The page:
Soccer and the Mitzvah of Not Eating Chometz


Rabbi Sholom Schwadron had noticed that one of the students at the yeshiva missed his lecture, two days in a row. That was very unusual for this student. Rabbi Schwadron found out that the student was home, even though he wasn’t sick. He went to visit his student, to find out why he was absent. After some prodding, the boy finally said that he was an avid soccer fan and he stayed home to watch the finals. In fact,” the boy added in embarrassment, “I probably won’t be in yeshiva tomorrow as well. It’s the final day of the championship.”

Rabbi Schwadron furrowed his brow in interest. “It sounds very exciting. How do you play the game?” “Well,” began the student filled with enthusiasm, “The object is to kick a ball into a large goal.” Rabbi Schwadron’s face brightened! “Oh! Is that all? Let’s go to the backyard and we will kick the ball into the goal. Then you can return to yeshiva tomorrow.”

The boy laughed. “Rebbe, you don’t understand! There is a goalkeeper whose job is to stop the team from getting the ball into goal!”

“Tell me,” Rabbi Schwadron whispered. “is the goalkeeper there at night also?” “Of course not!” laughed the student. “Rabbi Schwadron suggested “We can return in the evening and kick the ball into the goal when the goalkeeper is not there. Then you can win and return to yeshiva!”

The boy threw his hands up in frustration. “Rebbe! You don’t understand. There is no challenge to kick a ball into an empty net. The excitement is to try to score if there is someone trying to stop you!”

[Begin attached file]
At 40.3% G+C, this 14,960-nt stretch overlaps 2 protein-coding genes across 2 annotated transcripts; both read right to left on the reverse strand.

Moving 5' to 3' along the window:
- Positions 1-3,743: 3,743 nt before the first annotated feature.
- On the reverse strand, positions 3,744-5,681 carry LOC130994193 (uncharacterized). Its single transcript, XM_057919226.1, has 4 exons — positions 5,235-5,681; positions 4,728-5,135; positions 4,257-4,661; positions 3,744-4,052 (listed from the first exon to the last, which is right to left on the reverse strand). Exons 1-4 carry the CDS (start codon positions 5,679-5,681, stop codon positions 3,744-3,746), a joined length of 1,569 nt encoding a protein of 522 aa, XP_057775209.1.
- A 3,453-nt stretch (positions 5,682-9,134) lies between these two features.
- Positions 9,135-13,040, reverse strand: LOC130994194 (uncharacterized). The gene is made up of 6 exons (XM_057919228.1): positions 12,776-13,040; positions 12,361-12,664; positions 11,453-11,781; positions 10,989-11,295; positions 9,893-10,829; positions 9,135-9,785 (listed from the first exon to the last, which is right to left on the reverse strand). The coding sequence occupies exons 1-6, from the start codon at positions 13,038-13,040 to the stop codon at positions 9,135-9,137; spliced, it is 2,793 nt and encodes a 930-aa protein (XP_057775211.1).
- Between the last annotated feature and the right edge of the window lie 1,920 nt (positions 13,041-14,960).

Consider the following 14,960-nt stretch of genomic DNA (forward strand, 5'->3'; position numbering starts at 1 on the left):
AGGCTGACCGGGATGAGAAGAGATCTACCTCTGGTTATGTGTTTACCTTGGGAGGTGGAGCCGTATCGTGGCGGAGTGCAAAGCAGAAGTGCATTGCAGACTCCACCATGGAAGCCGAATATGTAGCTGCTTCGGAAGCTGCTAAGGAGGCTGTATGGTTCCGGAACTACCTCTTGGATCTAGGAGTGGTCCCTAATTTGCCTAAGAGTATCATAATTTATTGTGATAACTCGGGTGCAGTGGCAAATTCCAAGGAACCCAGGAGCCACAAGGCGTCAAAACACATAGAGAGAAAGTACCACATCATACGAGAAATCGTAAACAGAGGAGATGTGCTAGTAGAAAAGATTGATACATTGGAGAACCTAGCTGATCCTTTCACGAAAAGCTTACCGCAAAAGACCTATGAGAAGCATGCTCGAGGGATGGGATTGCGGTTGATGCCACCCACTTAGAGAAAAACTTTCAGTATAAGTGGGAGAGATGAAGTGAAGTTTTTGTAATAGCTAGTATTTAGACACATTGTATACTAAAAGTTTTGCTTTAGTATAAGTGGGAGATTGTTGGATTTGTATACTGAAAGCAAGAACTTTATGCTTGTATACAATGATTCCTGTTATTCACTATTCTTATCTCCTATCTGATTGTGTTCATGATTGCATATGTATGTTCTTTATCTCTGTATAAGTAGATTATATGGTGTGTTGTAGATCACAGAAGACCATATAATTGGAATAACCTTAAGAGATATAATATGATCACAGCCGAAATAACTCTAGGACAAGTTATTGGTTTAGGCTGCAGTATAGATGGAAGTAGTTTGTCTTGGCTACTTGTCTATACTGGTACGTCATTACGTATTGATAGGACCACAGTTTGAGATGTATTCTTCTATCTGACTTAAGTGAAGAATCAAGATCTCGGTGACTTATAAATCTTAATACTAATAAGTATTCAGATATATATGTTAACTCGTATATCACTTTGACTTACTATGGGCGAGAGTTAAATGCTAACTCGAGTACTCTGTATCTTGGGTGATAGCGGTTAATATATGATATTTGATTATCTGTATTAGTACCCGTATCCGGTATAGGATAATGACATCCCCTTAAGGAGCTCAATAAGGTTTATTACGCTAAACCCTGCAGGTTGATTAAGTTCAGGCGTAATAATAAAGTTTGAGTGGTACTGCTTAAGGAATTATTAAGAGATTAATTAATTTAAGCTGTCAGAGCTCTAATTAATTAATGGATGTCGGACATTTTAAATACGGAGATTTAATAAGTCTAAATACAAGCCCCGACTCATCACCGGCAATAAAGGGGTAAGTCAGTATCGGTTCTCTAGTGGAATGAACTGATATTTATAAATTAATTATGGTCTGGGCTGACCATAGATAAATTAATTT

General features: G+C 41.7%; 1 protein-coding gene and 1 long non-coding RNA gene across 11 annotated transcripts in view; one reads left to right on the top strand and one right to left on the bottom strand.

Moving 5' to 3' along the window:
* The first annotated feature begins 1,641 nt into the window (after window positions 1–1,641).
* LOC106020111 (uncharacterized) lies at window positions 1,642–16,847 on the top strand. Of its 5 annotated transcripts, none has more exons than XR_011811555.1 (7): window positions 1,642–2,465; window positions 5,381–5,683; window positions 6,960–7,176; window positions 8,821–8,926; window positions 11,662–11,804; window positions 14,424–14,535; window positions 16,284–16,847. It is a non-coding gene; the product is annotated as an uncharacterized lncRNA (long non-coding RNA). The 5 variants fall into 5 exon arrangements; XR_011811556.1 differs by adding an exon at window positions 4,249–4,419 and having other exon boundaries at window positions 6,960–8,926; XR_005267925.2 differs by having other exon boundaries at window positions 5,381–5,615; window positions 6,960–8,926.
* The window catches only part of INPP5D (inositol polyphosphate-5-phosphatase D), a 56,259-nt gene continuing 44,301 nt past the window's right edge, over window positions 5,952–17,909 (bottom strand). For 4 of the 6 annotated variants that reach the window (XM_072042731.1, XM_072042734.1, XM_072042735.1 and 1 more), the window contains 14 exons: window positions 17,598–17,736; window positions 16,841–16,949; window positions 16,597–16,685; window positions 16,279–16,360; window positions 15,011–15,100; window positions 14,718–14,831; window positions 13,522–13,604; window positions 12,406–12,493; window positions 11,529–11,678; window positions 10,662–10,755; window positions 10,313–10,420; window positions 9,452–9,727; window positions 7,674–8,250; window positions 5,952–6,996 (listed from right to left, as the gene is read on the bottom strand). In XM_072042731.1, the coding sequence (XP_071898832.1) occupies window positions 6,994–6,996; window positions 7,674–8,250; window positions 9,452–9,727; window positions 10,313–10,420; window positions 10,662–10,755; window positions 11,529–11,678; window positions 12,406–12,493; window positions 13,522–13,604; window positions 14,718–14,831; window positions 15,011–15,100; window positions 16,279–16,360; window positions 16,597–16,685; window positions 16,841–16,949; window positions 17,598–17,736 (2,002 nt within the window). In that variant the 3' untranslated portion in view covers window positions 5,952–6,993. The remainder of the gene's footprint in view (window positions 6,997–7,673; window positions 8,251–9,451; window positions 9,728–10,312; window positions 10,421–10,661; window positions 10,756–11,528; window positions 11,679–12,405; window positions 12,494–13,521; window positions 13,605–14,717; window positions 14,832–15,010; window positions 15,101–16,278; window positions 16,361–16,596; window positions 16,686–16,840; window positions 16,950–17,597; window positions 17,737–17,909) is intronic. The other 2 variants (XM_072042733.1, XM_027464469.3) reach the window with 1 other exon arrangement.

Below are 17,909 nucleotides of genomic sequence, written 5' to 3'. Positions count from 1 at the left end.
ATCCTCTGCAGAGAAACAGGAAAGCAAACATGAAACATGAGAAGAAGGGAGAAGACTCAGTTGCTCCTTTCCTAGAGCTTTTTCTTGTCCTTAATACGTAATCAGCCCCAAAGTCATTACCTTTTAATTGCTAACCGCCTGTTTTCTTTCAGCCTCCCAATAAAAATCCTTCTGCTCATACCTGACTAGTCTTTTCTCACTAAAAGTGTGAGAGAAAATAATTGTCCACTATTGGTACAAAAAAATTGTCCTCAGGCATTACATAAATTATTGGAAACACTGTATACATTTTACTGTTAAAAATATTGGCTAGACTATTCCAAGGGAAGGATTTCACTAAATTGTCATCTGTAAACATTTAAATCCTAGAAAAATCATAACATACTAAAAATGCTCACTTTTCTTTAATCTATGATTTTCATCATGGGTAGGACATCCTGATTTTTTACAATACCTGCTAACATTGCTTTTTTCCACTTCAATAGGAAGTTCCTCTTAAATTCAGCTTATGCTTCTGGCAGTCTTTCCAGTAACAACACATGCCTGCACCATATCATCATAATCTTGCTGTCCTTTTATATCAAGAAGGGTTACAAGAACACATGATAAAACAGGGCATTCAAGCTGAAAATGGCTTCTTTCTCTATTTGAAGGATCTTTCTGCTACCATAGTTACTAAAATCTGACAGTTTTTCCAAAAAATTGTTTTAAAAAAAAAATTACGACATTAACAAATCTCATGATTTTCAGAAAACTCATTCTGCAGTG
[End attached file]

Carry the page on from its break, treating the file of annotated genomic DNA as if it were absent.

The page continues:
“Ah!” cried Reb Sholom in absolute victory. Listen to what you just said! It’s not as challenging to come to the yeshiva when nothing is holding you back! When it’s difficult, when you have a temptation holding you back, that’s when it’s special. When the Yetzer Harah (evil inclination) is “crouching in the goal” to prevent you from doing the right thing, that is when it is most difficult to score. That is when you really score points. Come to yeshiva tomorrow, and you can’t imagine how much that is worth in Hashem’s scorecard!” The student understood the message and was there the next day, in class!

We are so careful not to eat chometz (bread/leaven) on Pesach (Passover). So much so, that when the matzah is baked before Passover, many hurry every 18 minutes to carefully clean all the utensils, to prevent the dough from rising. Some people are so scrupulous that they don’t even put matzah balls in their soup, concerned lest any raw dough become chometz from the liquid. There is a simple solution! Instead of using flour, why not make matzah using potato starch (flour from potatoes)? Potato starch doesn’t rise so it can’t become chometz. How much easier that would be. Yet, you are not permitted to use potato starch or other flours that can’t become chometz if left unchecked. Why not? The Chasam Sofer learns a beautiful lesson from this: To prevent potato starch from becoming chometz isn’t a true accomplishment. Only by carefully supervising the preparation of baking matzah to prevent it from becoming chometz, does a Jew show his love of Hashem and his loyalty to the Torah. Similarly, Hashem put the world into our hands, with our evil inclination, tempting us to act improperly. We will elevate ourselves spiritually, only when we work hard to overpower our evil inclination.

Through overcoming our Yetzer Harah, we achieve great successes!